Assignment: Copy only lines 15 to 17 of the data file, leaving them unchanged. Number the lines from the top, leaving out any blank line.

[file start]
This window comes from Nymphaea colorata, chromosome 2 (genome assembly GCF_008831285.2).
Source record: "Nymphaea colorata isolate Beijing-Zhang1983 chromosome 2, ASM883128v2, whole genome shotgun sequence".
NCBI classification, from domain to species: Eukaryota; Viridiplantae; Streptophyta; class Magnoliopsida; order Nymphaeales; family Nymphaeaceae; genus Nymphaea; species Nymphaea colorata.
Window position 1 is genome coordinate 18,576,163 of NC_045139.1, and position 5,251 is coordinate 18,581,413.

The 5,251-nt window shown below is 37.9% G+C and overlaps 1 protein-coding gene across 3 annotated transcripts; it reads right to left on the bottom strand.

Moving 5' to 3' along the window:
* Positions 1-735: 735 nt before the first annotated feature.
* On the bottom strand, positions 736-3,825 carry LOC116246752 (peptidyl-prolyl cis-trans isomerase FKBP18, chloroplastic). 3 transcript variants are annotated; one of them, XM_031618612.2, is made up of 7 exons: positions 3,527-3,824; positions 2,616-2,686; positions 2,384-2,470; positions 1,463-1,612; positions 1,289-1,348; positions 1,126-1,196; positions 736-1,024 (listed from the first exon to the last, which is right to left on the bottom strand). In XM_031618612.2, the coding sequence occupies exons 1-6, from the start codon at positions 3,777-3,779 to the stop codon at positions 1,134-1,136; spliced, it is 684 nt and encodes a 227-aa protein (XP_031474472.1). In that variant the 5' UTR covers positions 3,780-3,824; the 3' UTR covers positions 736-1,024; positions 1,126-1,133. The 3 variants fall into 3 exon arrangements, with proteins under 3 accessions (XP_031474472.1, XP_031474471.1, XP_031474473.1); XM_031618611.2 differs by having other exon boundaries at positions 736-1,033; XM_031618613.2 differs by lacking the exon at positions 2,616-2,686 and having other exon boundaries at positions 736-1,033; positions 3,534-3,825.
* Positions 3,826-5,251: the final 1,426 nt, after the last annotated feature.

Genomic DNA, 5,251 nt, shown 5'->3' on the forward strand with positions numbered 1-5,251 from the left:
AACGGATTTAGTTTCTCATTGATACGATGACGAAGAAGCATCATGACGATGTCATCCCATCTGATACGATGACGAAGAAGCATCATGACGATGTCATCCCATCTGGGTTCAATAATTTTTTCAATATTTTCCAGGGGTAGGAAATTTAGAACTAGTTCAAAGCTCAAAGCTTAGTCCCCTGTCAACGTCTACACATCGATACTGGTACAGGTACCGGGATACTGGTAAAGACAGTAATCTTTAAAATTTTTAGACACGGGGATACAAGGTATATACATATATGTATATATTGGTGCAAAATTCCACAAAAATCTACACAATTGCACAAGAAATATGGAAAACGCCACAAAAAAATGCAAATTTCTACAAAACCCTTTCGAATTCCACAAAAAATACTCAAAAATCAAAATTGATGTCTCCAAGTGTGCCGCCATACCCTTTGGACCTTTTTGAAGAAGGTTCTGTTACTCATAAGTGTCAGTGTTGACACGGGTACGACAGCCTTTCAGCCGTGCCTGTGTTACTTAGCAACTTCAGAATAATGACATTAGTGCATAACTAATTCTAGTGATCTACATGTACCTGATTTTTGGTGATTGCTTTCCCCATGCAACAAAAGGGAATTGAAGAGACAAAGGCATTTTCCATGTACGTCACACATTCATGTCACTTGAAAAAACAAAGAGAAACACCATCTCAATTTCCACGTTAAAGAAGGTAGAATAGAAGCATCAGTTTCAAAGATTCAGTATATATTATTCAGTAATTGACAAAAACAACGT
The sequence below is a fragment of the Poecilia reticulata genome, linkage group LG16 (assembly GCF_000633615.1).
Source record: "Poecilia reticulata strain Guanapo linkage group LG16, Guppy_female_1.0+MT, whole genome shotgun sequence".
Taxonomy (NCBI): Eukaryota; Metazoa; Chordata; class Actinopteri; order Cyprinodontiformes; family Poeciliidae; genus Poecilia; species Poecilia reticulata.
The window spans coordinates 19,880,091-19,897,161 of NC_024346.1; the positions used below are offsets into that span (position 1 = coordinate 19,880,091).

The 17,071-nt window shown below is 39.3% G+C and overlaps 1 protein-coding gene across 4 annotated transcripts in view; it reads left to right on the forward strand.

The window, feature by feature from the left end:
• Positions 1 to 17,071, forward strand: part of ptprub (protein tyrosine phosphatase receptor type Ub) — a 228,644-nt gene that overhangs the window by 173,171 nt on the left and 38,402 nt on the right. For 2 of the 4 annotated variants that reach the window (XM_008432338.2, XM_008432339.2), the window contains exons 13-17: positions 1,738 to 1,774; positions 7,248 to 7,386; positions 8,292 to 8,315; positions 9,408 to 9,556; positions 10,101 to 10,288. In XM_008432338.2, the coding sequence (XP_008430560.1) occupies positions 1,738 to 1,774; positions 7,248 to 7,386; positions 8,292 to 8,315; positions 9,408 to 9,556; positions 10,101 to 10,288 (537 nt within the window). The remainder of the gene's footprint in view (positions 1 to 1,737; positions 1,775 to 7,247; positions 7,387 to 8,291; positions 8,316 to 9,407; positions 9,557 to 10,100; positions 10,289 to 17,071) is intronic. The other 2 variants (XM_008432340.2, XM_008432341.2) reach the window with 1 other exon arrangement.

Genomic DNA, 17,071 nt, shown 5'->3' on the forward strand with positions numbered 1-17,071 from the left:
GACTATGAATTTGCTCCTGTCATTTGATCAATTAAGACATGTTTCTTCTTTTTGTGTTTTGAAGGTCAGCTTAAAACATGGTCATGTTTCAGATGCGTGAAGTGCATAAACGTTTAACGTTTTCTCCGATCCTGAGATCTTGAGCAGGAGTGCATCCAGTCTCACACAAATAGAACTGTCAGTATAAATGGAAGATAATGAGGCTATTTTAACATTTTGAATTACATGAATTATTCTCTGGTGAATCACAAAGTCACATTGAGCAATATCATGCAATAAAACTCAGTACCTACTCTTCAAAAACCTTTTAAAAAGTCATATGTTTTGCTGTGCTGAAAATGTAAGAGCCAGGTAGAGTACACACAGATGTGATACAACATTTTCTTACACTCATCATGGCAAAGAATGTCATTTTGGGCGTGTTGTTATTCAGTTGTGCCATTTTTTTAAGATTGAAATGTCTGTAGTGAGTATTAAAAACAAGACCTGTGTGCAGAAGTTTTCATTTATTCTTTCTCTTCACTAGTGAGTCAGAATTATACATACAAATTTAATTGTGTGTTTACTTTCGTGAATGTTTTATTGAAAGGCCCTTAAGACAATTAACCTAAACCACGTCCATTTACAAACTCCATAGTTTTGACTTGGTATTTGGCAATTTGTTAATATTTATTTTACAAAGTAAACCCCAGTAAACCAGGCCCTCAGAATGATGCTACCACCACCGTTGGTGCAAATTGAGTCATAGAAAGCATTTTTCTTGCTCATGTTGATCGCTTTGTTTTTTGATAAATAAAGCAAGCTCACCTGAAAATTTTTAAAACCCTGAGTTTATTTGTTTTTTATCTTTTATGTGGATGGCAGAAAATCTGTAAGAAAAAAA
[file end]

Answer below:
The window spans coordinates 19,880,091-19,897,161 of NC_024346.1; the positions used below are offsets into that span (position 1 = coordinate 19,880,091).

The 17,071-nt window shown below is 39.3% G+C and overlaps 1 protein-coding gene across 4 annotated transcripts in view; it reads left to right on the forward strand.

The window, feature by feature from the left end: